08 Jan 2024

The Claimant was diagnosed with a lumbar disc injury/hernia from an undisputed work accident on December 14, 2010.  He underwent surgery in March 2011, and despite receiving conservative follow-up care, his condition worsened. Respondent obtained an IME who agreed that Claimant needed additional surgery in November. In September 2012, Claimant was deemed at MMI with a permanent 40-pound lifting restriction and light medium to medium demand level. He was unable to return to his previous employment as a janitor. Despite a long vocational rehabilitation effort, this was the beginning of a years-long search for work in which Claimant produced the minimum required documentation of his job contacts each week. In several instances it appeared that he had secured employment with strong earnings, but the jobs never materialized.  In one case, he claimed to have landed a high paying job driving a truck.  However, the start-date was supposedly pushed back for over a year. When IFMK received the file, we issued a subpoena to the supposed employer, and found that they had no record of the Claimant. The HR director testified at deposition there was no job offer nor any application received. Claimant eventually accepted a position with another employer earning $9 per hour.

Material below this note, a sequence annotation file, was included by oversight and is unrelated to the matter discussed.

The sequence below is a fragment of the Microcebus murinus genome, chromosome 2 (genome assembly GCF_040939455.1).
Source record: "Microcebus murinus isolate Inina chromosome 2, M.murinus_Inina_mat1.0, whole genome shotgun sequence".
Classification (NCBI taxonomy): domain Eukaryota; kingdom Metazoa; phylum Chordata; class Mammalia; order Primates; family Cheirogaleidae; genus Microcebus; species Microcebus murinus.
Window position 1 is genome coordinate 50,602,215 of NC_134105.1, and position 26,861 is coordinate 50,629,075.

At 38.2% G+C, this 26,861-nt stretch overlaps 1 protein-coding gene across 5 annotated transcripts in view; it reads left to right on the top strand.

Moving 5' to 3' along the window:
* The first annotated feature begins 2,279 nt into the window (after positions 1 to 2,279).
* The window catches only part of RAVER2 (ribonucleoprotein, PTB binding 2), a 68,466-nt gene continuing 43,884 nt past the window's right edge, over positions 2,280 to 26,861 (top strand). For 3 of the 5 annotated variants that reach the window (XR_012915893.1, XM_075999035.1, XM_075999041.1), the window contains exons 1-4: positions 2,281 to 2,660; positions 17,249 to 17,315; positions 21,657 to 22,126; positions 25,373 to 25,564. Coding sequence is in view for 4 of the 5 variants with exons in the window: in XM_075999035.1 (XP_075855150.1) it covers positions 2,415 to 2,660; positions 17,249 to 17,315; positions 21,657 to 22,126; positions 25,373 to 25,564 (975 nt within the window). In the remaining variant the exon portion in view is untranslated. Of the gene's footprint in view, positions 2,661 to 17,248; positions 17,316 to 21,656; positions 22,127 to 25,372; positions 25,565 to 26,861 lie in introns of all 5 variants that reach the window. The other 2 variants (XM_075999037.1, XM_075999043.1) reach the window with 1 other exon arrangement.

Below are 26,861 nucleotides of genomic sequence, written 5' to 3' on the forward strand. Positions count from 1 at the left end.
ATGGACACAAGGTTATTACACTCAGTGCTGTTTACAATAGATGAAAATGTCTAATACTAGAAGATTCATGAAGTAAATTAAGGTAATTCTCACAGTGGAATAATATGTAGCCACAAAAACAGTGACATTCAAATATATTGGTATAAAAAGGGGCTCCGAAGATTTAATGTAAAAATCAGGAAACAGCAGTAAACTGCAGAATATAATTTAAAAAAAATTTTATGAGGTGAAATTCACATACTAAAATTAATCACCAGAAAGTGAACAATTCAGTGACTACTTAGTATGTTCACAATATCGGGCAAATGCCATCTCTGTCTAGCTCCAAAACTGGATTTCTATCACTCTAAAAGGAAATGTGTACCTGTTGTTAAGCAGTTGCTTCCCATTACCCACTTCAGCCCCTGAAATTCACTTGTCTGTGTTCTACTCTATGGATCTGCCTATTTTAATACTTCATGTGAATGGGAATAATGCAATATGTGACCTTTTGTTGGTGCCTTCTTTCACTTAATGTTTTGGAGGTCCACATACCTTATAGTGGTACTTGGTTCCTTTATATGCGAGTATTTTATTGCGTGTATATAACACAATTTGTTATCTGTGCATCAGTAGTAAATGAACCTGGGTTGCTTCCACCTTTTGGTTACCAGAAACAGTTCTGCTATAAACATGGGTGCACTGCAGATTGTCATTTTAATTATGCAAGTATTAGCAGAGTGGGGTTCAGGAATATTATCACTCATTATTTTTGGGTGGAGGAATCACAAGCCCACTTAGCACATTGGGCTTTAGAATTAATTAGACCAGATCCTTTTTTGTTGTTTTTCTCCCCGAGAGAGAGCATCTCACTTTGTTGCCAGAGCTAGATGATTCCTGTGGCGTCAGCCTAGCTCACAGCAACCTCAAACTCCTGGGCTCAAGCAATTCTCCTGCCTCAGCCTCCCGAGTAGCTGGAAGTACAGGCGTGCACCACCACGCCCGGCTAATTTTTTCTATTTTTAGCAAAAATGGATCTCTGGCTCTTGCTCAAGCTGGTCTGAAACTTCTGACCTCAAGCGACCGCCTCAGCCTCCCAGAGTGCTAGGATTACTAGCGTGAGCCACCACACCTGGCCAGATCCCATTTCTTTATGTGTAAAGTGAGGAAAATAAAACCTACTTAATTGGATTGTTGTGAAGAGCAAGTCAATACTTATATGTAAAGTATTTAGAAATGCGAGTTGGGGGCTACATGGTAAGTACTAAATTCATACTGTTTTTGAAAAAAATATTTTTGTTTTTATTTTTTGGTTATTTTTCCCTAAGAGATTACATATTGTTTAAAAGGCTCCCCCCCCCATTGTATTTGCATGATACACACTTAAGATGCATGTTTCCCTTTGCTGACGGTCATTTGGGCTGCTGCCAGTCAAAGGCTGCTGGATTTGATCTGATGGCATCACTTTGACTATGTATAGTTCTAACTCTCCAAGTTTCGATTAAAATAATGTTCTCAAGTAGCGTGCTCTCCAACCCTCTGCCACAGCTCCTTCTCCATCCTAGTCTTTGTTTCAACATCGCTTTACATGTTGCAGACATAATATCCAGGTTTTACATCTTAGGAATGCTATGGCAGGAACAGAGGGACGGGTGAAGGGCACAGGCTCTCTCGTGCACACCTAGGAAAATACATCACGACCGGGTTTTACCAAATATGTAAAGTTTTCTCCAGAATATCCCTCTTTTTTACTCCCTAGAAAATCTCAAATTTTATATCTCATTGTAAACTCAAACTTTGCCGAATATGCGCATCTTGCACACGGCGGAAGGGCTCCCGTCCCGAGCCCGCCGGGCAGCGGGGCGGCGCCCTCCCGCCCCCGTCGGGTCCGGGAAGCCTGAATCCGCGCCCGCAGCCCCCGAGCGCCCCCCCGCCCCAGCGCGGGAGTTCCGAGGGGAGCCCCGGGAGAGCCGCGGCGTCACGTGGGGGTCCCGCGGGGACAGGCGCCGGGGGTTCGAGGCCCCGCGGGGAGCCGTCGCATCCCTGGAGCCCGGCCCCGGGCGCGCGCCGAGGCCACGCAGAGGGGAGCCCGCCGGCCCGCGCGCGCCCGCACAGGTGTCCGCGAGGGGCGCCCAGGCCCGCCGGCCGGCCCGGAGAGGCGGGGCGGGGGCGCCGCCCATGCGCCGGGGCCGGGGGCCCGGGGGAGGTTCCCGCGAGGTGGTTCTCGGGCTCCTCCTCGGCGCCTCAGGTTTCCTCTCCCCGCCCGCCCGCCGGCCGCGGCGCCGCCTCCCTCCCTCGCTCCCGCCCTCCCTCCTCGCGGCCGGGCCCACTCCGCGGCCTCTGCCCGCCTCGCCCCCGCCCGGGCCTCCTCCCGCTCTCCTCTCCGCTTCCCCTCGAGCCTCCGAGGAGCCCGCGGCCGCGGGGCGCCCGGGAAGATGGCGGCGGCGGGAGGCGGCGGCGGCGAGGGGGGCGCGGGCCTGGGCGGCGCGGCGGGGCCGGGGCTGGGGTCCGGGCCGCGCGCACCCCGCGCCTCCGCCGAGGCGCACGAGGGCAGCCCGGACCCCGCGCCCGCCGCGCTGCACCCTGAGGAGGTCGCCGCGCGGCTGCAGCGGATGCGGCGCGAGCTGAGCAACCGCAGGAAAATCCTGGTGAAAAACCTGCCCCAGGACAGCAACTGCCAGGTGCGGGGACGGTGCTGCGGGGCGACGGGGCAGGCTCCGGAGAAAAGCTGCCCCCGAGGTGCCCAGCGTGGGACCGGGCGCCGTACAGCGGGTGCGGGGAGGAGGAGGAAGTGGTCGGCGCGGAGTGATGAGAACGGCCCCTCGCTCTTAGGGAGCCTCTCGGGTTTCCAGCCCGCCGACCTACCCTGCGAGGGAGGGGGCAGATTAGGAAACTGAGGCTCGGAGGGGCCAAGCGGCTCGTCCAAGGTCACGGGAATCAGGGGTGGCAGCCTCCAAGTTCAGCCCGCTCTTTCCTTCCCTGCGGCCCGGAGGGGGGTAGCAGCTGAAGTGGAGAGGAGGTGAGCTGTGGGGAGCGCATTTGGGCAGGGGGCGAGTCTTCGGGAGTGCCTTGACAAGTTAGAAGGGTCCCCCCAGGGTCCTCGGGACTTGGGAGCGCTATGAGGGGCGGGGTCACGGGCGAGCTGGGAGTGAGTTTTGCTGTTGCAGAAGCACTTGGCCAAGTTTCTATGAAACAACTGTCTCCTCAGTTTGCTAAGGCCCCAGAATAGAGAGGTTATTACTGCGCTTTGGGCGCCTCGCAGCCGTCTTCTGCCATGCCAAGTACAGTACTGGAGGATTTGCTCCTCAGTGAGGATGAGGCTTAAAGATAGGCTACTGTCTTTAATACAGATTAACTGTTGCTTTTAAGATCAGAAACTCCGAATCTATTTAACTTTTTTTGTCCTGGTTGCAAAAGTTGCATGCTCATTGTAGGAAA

At arbitration, the arbitrator adopted the IFMK Law attorneys’ arguments denying a wage differential, and made an award for 40% person-as-a-whole. Regarding weekly TTD and maintenance, the arbitrator found the claimant was not credible and had not participated in good faith in the vocational rehabilitation process. He ruled Claimant was not entitled to about 2 ½ years of weekly maintenance benefits which he had received, while leading everyone on for a job that never existed. This ruling resulted in a massive credit for maintenance overpayment, which, when applied, left a balance on the award of less than $10,000 for a fused claimant with permanent light medium duty restrictions.   The matter was reviewed before the Illinois Workers Compensation Commission, which overruled the earlier cut-off of maintenance, finding that Claimant had not acted in bad faith in the job search process. Both parties then filed cross appeals to the Circuit Court. 

Just recently, IFMK Law received a Circuit Court decision rejecting the Claimant’s argument for a maximum rate wage differential award, rather than 40% MAW, and affirming the Commission decision on permanency, as supported by the Record and not against the manifest weight of the evidence. On our separate appeal seeking reversal of the Commission’s award of an additional 2 ½ years of maintenance, the judge agreed, and held this part of the Commission decision was in fact contrary to the Record, and against the manifest weight of the evidence, and he reinstated the arbitrator’s award. Claimant has now appealed to the Appellate Court.